Today, the Royal College of Pathologists of Australasia has announced a new position statement clarifying the use and interpretation of Vitamin B12 and Folate testing for diagnosing and monitoring deficiency.
The RCPA’s position statement provides guidance to clinicians in the context of the recent changes to the relevant items in the Australian Medical Benefits Schedule.
Dr Michael Harrison, Vice President of the RCPA, says that B12 and Folate tests are not conducted as routine screening.
“We recommend that Vitamin B12 and Folate deficiencies should only be suspected in patients with neuropsychiatric symptoms, haematological disorders, malabsorption, Type 1 diabetes, in the malnourished and undernourished, or patients taking proton pump inhibitors long term.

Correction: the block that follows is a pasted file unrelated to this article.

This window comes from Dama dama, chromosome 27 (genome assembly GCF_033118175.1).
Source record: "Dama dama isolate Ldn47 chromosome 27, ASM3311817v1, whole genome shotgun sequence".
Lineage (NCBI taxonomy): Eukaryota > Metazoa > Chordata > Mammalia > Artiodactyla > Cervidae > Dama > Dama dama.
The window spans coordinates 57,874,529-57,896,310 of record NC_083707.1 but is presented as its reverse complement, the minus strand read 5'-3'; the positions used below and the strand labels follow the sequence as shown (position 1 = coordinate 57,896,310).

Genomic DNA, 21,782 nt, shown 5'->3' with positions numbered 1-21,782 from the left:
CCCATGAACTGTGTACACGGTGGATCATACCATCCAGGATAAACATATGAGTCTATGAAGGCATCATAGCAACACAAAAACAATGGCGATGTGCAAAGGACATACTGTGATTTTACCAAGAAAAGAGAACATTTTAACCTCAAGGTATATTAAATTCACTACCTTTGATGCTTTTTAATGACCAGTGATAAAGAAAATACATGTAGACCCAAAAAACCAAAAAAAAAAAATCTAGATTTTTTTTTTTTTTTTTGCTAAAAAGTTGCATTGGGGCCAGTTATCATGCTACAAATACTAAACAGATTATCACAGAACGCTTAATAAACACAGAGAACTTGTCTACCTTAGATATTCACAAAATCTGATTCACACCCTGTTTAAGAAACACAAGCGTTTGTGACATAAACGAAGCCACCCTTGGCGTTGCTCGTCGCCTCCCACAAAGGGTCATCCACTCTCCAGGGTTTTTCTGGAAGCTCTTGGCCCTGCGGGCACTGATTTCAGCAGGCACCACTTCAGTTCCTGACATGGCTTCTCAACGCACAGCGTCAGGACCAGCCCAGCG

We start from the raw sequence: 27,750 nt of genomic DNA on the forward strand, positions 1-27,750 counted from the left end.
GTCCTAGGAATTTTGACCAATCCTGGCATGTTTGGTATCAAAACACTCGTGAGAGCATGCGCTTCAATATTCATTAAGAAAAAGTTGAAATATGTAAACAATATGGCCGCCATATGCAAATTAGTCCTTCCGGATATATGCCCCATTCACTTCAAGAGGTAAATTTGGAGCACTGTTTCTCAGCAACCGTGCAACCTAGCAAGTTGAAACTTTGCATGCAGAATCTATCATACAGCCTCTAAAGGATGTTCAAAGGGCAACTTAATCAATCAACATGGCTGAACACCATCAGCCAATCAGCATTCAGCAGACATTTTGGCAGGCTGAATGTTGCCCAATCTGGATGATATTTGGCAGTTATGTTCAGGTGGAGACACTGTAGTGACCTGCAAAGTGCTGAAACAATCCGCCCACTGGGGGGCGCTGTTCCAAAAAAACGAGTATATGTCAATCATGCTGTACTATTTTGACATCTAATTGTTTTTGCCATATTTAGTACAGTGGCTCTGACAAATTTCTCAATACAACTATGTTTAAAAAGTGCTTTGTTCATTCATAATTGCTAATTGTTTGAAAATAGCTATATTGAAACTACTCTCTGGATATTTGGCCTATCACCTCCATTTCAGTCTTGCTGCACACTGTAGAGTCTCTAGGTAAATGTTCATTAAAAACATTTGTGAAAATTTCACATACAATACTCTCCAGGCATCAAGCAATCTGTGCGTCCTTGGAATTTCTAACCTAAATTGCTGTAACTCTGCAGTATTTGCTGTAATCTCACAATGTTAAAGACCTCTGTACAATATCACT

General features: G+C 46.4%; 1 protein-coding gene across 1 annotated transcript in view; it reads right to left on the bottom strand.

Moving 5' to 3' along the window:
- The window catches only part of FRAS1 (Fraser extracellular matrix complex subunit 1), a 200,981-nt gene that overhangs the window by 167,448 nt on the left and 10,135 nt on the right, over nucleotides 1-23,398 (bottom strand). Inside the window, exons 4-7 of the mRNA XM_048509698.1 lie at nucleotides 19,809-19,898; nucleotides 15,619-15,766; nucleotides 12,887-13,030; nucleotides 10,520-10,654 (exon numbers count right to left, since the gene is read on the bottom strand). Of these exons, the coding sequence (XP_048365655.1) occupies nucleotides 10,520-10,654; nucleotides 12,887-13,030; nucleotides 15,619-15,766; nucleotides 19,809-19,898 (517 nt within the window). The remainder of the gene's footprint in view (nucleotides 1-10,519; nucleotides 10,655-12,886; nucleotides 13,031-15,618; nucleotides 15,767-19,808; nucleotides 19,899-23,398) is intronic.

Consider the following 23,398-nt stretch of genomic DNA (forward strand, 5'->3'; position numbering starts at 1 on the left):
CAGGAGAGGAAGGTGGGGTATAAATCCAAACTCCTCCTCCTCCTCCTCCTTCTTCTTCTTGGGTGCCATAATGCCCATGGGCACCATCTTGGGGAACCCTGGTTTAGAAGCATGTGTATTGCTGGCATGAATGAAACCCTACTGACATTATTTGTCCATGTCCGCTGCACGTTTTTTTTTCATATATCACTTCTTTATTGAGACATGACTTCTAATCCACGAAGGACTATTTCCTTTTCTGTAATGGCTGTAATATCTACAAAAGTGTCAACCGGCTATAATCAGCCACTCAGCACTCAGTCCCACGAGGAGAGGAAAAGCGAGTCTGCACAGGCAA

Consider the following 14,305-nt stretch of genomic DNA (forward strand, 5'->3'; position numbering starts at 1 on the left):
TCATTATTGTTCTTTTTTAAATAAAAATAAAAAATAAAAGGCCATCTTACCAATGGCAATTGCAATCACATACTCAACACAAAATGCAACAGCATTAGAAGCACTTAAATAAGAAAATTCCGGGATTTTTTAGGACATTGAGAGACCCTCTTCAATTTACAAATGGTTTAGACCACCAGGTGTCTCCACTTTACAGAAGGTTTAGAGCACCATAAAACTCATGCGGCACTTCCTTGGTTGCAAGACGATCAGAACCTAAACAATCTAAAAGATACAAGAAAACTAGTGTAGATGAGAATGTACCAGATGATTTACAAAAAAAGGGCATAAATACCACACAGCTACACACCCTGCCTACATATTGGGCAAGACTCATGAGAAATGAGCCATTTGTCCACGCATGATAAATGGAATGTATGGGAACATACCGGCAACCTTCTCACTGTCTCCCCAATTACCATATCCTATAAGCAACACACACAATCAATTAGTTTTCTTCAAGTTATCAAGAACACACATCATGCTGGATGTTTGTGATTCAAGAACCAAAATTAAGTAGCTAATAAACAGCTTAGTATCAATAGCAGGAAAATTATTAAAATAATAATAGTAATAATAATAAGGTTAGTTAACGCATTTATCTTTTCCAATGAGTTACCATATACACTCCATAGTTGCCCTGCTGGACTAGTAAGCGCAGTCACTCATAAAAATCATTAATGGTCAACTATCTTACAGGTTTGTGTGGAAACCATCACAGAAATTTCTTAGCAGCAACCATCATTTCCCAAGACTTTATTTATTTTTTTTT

“Testing for Vitamin B12 or Folate deficiencies in patients with non-specific symptoms, such as weakness and tiredness is not recommended. As risk factors for Vitamin B12 and Folate deficiency do not generally overlap, levels should not be routinely requested together – except in suspected malabsorption,” says Dr Harrison.
However, Dr Harrison also highlights uncommon cases of deficiency.
“Although rare, severe untreated Vitamin B12 deficiency can lead to permanent neurological damage and maternal folate deficiency is linked to fetal neural tube defects.
“Many Vitamin B12 or Folate deficient patients have no clinical signs and the Full Blood Count (FBC) is often normal, including normal Haemoglobin levels and a normal Mean Corpuscular Volume,” says Dr Harrison.
Follow up testing should only occur in the presence of haematological abnormalities, via a Full Blood Count (FBC)/reticulocyte count at one week and one month to confirm normalisation of counts.